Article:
• LauraB||

    This is such a competitive category.

  • Drake||

    He barely qualifies as the worst from NJ. Lautenberg was a last second illegal replacement on the ballot when Bob "the Torch" Torricelli got caught with his hand in the cookie jar.

    Bob Menendez makes less waves than Lautenberg - but he is as corrupt as Torricelli was.

  • The Hammer||

    Not in any universe in which Chuck Schumer exists.

  • Generic Stranger||

    Yeah, I think Chuck Schumer has won that title rather decisively. Is there ANY issue that he doesn't absolutely suck balls on?

  • General Butt Naked||

    Well, he does have some of the nicest tits in congress.

  • Generic Stranger||

    I wouldn't click that link with Warty's computer. There isn't enough brain bleach in the world.

  • ||

  • ||

    Do not forget Henry "moleman" Waxman.

  • Sudden||

    Senators, Epi. Not just general congressfolk.

    I am disappoint from you.

  • ||

    They all look the same to me.

  • Sudden||

    If I concurred and noted that my congressman (Waxman) looks eerily like one of my senators (Feinstein), which one would I be most insulting?

  • ||

    Me. And I'm taking it personally.

  • Trespassers W||

    Racist?

  • ||

    Nominating John McCain for special lifetime lack-of-achievement award.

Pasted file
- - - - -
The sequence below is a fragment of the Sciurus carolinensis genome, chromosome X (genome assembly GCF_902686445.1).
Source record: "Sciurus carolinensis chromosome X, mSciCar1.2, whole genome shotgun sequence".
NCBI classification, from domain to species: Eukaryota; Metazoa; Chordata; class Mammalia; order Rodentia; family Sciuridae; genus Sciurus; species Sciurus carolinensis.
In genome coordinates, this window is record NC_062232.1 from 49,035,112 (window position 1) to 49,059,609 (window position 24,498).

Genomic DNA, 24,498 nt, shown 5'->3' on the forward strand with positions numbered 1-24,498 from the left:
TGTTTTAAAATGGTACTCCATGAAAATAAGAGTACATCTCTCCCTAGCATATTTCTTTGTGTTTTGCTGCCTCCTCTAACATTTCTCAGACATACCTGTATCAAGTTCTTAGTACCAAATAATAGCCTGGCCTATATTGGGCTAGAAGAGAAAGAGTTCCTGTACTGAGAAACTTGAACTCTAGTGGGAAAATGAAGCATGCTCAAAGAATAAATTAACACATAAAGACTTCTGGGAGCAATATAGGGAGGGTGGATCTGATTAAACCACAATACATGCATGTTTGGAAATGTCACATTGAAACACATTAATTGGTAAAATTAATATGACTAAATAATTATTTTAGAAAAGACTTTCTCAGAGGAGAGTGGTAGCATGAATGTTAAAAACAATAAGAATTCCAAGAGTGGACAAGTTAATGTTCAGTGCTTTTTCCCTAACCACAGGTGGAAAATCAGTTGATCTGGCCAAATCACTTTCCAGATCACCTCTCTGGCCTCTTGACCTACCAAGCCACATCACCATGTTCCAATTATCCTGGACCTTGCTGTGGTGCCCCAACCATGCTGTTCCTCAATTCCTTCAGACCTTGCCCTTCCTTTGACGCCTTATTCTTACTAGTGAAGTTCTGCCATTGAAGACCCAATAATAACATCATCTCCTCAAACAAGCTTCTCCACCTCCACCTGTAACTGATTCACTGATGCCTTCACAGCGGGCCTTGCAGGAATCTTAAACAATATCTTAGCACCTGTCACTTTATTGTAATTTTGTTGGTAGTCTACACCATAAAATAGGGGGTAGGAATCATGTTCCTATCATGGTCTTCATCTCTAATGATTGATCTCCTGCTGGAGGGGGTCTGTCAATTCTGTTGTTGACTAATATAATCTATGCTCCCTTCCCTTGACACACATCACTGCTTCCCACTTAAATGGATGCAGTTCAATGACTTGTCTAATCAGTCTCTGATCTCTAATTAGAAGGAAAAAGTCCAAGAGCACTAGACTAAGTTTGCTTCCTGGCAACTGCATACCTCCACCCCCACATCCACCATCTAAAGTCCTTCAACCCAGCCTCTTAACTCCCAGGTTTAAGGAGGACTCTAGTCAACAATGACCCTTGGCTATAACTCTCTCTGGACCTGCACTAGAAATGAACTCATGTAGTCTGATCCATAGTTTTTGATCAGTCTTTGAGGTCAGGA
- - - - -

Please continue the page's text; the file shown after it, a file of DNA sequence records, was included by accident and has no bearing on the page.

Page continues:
• Fist of Etiquette||

    Stop Online Ammunition Sales Act? What the shit kind of lame-o acronym is that?

  • Old Mexican||

    "If someone wants to purchase deadly ammunition," Lautenberg declared, "they should have to come face to face with the seller.["]


    I only buy the glancing shot ammunition, the flesh wound ammunition and the "I can make it, go after him!" ammunition, but not the deadly kind.

  • Brian from Texas||

    "It's one thing to buy a pair of shoes online, but it should take more than a click of the mouse to amass thousands of rounds of ammunition."

    SO NOBODY'S EVER BEEN KICKED TO DEATH BEFORE, SENATOR?

  • mr simple||

    These insoles are nice; I can barely feel the skulls shattering while curbstomping my enemies.

  • SIV||

    Anotherneuroscience -related crime of violence.

    HT: 24/7 aggregator

  • T o n y||

    Hunting has nothing to do with the 2nd Amendment, as you all I'm sure will agree. It's a frivolous pastime. Not any more constitutionally protected than philately.

    Reasonable restrictions on access to firearms and ammunition are not fairly dismissed as deserving no more than a "few moments" of thought, and Antonin Scalia would agree. The line obviously should be drawn somewhere, so where do you guys draw it?

    How about any stockpile sufficient to cause mass murder is investigated or banned, and hunters can go fuck themselves?

  • Generic Stranger||